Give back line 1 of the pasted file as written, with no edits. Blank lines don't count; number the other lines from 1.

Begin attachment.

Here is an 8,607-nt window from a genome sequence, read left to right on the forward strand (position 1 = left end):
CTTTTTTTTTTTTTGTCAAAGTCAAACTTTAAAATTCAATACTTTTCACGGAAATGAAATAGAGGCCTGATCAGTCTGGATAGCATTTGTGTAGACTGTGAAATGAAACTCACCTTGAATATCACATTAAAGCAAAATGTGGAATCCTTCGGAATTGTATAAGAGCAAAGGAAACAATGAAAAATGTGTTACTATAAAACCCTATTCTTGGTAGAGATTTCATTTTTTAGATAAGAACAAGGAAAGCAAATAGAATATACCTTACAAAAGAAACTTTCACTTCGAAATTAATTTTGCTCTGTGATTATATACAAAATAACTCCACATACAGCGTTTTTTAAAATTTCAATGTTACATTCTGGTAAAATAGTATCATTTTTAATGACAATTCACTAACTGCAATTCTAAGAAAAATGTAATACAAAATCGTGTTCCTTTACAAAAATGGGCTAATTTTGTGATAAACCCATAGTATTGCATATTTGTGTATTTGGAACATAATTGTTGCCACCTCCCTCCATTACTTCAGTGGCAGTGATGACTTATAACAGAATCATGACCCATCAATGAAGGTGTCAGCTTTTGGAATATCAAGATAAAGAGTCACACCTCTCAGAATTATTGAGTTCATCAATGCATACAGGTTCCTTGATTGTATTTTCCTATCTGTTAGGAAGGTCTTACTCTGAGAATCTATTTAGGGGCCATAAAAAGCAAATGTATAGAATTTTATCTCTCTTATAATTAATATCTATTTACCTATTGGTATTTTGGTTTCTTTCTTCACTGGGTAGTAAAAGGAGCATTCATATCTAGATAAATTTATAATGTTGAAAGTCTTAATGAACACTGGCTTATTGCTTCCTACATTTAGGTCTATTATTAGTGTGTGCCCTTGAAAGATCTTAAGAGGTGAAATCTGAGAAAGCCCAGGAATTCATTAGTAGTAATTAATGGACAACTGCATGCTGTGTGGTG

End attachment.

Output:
Here is an 8,607-nt window from a genome sequence, read left to right on the forward strand (position 1 = left end):